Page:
Fact Checking

rb6k

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Hey there,

Like lots of people here I regularly surf the internet looking for information about my Axolotl so I can keep up to date and improve how I look after them. What I've noticed recently is there is no real consistency to the information, which is concerning!

I was under the impression that my set up needed to be as follows, this is only what I have done and not a guide on what to do, I am hoping that with some responses I can edit parts of this to be more of a guide for myself, and anyone that fancies reading it, I know they've been done before but there are so many variations I just want to sit and write one myself so I know how it got to the state it is in and whether it is a reliable source.

So here goes:

  • 3ft tank (ie a tank of decent size)
  • A place for the axolotl to 'hide' when they feel like it
  • A water filter
  • An air pump to oxygenate the water
  • No Heater because the water has to be like 19-22 degrees
  • No stones that can fit in the axolotl's mouth
  • Best thing is no substrate or sand. I chose nothing because I felt it would be cleaner
  • Replace 25% of the water every week or so, big clean outs every 3 weeks or so.
  • Clean the filter using a bucket of water from the tank ONLY so that it keeps the bacteria
  • Use dechlorinator on the water before you stick it in the tank (or leave the water to sit for 2 days before using it, which is the free way to dechlorinate.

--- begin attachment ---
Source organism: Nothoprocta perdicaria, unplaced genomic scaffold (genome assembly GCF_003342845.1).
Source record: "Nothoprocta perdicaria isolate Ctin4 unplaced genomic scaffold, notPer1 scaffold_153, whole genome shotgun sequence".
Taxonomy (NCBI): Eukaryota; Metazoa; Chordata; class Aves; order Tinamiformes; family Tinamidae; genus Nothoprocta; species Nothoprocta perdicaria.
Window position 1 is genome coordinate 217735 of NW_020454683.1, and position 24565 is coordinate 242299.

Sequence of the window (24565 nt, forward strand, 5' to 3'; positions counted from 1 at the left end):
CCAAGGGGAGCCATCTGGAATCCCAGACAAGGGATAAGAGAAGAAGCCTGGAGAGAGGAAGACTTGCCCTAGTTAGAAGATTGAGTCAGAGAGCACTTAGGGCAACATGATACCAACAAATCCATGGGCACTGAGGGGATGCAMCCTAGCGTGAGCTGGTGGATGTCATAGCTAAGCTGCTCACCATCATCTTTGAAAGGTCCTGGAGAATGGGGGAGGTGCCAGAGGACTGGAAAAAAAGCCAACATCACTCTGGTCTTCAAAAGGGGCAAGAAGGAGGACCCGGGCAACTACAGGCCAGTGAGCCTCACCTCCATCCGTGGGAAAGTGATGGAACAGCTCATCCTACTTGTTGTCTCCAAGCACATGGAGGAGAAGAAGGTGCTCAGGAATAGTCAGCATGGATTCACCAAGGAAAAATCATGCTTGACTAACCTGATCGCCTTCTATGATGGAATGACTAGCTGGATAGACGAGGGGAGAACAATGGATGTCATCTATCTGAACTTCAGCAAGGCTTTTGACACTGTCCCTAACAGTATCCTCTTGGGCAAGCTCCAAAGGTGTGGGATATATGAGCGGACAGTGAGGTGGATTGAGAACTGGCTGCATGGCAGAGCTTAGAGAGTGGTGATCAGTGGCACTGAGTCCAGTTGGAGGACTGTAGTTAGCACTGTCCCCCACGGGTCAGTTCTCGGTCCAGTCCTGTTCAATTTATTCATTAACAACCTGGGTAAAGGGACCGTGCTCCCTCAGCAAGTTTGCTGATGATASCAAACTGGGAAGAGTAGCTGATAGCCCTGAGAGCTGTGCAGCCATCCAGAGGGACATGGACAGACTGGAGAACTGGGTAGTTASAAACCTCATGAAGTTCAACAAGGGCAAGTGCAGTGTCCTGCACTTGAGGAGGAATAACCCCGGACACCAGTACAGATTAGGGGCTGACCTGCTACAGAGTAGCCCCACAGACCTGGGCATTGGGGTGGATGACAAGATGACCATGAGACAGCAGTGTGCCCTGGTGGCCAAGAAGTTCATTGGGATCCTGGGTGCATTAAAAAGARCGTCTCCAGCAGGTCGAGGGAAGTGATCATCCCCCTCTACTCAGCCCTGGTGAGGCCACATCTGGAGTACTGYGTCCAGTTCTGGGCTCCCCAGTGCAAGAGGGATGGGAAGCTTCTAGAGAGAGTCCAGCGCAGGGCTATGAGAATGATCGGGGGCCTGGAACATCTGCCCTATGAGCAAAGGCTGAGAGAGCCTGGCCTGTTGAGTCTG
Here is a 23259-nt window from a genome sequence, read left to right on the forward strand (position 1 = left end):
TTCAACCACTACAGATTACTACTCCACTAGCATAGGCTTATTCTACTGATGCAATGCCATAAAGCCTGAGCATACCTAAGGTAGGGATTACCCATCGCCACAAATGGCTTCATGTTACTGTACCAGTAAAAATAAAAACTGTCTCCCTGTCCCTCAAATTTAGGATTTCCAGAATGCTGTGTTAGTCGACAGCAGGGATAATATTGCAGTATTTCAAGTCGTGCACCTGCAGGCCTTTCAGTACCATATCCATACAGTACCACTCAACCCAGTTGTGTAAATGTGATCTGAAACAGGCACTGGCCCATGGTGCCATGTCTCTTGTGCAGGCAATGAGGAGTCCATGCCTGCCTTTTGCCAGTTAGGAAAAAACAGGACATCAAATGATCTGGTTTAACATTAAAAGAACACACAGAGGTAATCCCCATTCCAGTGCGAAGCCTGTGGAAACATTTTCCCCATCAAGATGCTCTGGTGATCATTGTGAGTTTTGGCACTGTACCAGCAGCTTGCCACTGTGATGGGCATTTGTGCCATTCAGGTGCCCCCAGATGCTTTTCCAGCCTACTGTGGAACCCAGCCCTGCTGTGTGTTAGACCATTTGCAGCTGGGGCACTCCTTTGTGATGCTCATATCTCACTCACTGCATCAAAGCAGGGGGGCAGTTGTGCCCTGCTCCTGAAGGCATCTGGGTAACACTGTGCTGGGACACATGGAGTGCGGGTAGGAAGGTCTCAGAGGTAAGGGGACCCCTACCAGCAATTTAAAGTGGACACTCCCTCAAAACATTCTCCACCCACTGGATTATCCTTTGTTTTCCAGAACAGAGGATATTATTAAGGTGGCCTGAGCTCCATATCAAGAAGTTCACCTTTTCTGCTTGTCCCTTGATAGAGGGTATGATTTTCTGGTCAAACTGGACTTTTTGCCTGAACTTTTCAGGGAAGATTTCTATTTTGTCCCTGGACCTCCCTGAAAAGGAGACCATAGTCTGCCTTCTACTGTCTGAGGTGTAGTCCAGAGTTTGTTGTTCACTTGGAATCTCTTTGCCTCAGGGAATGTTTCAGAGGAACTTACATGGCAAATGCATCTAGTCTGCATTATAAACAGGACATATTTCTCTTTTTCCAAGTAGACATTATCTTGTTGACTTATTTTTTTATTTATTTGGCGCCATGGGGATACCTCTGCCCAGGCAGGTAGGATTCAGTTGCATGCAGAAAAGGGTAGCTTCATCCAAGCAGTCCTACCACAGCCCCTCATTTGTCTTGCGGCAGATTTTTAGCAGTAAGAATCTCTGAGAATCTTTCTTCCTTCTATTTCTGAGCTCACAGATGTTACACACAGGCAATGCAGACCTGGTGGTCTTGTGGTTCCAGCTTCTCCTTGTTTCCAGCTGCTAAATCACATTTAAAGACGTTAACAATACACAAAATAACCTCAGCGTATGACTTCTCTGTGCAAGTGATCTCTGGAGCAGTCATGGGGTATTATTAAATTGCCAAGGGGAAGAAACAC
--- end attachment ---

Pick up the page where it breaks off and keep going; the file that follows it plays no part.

• Moth balls are fun for them to play with (although mine ignore them, they look nice though)
  • A plant/weed can help keep things running smoothly, regulating nitrates...
  • Feed them earthworms, or blood worms...amongst other things.
--------------------

Now I think that is everything I've done, if I think of anything else I will add it.

So my biggest questions are:

  • How often should I be changing the water in small quantities?
  • How often should I be doing a big clean? (Some sites say bi-monthly!)
  • Is there a cleaner way to feed them blood worms? I would absolutely love a tube (like some guttering) with semi circle doors cut into it, so I can throw the blood worm into the tube, and they will float to the bottom and be there in the opening ready for the axolotl to eat, I have yet to find something that fits this description though!)
  • Do I need an air pump? Some places say no!
  • Do you need a filter? I am almost certain the answer is yes. BUT! I visited a couple of 'exotic pet refuges' that basically had Axolotl stored in glorified lunch boxes filled halfway to the top.